The tapestry in Frederik VIII’s study is made from imitation gilt-leather. Imitation gilt-leather, made from paper rather than leather, was very popular during the second half of the 1800’s when it became possible to produce using machines thanks to industrialisation. The use of machines for its production made the price of imitation gilt-leather cheaper than ordinary gilt-leather. The pattern on the tapestry is from a pattern at Vemmetofte Kloster from c. 1720.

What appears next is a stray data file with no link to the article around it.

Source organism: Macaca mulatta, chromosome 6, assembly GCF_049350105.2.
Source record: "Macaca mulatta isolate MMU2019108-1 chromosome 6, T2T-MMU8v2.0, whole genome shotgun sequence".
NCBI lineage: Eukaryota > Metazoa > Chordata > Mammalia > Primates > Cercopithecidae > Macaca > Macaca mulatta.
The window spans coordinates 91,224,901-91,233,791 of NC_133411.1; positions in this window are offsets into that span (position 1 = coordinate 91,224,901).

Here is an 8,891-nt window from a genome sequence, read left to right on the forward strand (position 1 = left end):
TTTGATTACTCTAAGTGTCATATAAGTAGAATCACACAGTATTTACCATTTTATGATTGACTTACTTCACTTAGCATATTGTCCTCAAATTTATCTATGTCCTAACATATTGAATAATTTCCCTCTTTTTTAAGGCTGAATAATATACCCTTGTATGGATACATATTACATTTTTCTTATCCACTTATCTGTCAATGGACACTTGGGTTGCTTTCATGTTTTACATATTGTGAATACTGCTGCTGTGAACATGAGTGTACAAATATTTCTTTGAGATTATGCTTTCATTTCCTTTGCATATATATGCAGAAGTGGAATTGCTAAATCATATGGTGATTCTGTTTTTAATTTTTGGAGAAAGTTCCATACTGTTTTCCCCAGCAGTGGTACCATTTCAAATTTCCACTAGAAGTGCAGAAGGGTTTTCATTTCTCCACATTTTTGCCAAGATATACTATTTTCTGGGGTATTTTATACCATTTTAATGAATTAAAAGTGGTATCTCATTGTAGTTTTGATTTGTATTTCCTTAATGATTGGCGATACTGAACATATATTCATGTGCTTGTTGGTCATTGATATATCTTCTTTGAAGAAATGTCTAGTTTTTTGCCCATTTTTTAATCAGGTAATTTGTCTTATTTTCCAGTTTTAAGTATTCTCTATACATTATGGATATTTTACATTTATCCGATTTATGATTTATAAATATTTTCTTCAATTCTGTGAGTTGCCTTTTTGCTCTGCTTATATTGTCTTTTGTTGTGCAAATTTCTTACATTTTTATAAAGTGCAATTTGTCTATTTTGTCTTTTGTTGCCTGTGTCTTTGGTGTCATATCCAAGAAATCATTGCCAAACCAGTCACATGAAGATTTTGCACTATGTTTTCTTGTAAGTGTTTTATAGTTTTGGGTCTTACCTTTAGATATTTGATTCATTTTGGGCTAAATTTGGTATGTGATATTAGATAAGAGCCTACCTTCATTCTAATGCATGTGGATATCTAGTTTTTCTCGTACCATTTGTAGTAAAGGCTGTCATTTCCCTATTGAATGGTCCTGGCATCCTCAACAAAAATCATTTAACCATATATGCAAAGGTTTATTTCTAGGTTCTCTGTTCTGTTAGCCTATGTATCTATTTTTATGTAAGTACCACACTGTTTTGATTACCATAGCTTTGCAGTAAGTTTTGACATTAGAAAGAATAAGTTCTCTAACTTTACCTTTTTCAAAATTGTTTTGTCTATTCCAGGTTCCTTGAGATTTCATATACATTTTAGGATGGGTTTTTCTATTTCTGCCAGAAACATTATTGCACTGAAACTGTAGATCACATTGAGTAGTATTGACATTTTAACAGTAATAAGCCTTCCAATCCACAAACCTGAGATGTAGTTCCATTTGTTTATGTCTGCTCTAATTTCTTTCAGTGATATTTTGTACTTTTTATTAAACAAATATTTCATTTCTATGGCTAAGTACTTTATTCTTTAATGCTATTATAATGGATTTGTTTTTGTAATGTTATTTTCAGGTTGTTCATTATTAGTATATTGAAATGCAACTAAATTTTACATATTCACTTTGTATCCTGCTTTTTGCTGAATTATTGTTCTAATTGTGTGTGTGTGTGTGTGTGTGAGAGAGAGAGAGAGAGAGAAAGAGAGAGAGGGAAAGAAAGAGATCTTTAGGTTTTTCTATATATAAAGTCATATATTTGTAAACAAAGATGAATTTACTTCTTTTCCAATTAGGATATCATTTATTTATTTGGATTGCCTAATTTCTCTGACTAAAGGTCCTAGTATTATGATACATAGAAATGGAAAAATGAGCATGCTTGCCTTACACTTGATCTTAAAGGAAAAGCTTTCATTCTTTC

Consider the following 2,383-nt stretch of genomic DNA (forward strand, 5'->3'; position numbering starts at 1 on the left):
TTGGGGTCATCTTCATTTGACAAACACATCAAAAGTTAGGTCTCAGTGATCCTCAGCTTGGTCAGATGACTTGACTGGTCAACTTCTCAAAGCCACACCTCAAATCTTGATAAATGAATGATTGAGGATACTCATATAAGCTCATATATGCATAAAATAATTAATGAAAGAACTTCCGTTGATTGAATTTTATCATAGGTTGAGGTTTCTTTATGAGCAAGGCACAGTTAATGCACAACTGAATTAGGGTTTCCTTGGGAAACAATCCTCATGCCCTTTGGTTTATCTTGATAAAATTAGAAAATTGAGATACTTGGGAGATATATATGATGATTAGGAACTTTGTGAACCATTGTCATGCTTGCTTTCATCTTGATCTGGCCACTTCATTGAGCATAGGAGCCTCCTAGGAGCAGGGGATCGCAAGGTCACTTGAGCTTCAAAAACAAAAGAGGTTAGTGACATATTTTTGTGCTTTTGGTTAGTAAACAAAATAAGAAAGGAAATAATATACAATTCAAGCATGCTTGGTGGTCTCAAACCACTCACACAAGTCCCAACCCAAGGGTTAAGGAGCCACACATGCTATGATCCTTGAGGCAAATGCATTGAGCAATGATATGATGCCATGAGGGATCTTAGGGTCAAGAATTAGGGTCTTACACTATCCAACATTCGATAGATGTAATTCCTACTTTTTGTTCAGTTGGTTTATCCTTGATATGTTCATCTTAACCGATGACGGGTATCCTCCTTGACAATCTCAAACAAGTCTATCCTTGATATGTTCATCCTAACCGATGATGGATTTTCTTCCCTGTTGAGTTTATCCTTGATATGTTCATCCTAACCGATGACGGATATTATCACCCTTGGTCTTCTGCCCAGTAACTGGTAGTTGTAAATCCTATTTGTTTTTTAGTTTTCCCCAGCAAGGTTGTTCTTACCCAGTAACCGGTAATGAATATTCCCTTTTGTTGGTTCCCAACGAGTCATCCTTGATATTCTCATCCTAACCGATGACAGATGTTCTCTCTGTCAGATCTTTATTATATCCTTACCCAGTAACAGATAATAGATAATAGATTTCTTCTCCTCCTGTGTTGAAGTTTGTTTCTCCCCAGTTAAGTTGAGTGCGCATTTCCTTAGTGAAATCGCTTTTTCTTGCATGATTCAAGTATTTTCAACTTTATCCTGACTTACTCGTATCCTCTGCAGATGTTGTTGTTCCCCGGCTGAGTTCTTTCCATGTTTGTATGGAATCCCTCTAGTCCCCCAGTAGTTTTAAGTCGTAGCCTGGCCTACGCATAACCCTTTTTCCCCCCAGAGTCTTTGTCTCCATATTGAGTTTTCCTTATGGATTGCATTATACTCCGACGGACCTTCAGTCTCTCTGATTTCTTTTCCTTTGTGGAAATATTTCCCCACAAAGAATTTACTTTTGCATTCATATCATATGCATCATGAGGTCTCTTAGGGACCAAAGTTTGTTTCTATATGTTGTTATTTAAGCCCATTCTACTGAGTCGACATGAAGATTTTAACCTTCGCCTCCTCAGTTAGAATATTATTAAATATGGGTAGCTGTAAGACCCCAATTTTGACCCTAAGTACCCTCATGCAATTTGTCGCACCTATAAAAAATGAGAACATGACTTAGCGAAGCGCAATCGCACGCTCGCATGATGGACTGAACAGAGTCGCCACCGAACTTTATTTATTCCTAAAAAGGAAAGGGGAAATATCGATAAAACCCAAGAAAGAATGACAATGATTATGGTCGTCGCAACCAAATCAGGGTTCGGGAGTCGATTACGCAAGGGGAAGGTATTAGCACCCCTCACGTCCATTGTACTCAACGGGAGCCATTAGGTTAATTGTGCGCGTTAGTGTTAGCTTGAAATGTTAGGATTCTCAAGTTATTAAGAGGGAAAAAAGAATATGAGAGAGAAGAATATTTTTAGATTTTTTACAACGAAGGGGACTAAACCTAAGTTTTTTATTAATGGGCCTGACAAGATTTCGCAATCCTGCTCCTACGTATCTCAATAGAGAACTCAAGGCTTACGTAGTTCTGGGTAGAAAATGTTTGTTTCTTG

Complete your visit to the Palace Square – step inside the palace and experience royal life of the past and the present. The museum goes back 150 years to Christian IX and Queen Louise, who were known as “Europe’s parents-in-law” because their six children all married into European royal houses. In Christian VIII’s Palace you can see royal interiors: as in a journey through time the rooms of the Royal Couple and their heirs stand intact. The rooms testify to the trends of the time and the personal taste of the members of the Royal Family, spanning Victorian style, military style, and chivalric inspiration. The permanent exhibition in the Garden Room relates, for example via the interactive model, the history of Amalienborg and the surrounding Frederiksstaden quarter. There is also a presentation of the monarchy in the 21st century and look into the daily life of the royalty and the many traditions. The Danish Royal Collection is Danish history form a royal perspective The organisation behind the palace is the Royal Danish Collection, which collects, researches, preserves, and disseminates. We want our visitors to explore living history when they encounter the palace. It is our ambition that our visitors should be moved by our material, through learning, wonderment, fascination and empathy. At the same time, we aim not to stand still in our dissemination of history – Rosenborg is an expression of its time, but the experience of Rosenborg moves with the times. We are constantly developing new material about the palace, and often focus on various themes, so that there is always a good reason for (re)visiting Rosenborg.